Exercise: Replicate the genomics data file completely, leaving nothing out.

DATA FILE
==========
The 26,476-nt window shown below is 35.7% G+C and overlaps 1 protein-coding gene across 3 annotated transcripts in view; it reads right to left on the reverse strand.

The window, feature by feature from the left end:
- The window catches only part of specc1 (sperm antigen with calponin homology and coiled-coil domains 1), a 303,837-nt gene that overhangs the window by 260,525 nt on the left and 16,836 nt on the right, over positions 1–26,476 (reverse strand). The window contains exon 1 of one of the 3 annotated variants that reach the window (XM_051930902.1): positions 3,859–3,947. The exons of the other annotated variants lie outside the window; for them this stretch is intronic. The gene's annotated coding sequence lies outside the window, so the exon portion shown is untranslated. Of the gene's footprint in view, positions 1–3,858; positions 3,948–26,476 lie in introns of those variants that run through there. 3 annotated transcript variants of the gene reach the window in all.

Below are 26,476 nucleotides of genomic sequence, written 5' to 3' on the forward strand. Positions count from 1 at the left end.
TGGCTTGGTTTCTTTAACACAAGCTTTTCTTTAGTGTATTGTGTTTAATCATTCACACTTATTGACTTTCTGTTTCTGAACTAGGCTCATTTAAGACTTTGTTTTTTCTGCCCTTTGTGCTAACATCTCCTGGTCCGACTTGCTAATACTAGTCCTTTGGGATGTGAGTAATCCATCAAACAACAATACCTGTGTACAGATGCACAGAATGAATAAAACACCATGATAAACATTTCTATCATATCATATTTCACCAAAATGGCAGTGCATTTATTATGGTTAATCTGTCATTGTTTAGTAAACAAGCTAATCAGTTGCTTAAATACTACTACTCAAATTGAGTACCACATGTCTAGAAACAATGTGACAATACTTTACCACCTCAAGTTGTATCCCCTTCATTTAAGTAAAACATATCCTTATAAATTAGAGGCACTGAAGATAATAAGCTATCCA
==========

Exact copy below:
The 26,476-nt window shown below is 35.7% G+C and overlaps 1 protein-coding gene across 3 annotated transcripts in view; it reads right to left on the reverse strand.

The window, feature by feature from the left end:
- The window catches only part of specc1 (sperm antigen with calponin homology and coiled-coil domains 1), a 303,837-nt gene that overhangs the window by 260,525 nt on the left and 16,836 nt on the right, over positions 1–26,476 (reverse strand). The window contains exon 1 of one of the 3 annotated variants that reach the window (XM_051930902.1): positions 3,859–3,947. The exons of the other annotated variants lie outside the window; for them this stretch is intronic. The gene's annotated coding sequence lies outside the window, so the exon portion shown is untranslated. Of the gene's footprint in view, positions 1–3,858; positions 3,948–26,476 lie in introns of those variants that run through there. 3 annotated transcript variants of the gene reach the window in all.

Below are 26,476 nucleotides of genomic sequence, written 5' to 3' on the forward strand. Positions count from 1 at the left end.
TGGCTTGGTTTCTTTAACACAAGCTTTTCTTTAGTGTATTGTGTTTAATCATTCACACTTATTGACTTTCTGTTTCTGAACTAGGCTCATTTAAGACTTTGTTTTTTCTGCCCTTTGTGCTAACATCTCCTGGTCCGACTTGCTAATACTAGTCCTTTGGGATGTGAGTAATCCATCAAACAACAATACCTGTGTACAGATGCACAGAATGAATAAAACACCATGATAAACATTTCTATCATATCATATTTCACCAAAATGGCAGTGCATTTATTATGGTTAATCTGTCATTGTTTAGTAAACAAGCTAATCAGTTGCTTAAATACTACTACTCAAATTGAGTACCACATGTCTAGAAACAATGTGACAATACTTTACCACCTCAAGTTGTATCCCCTTCATTTAAGTAAAACATATCCTTATAAATTAGAGGCACTGAAGATAATAAGCTATCCA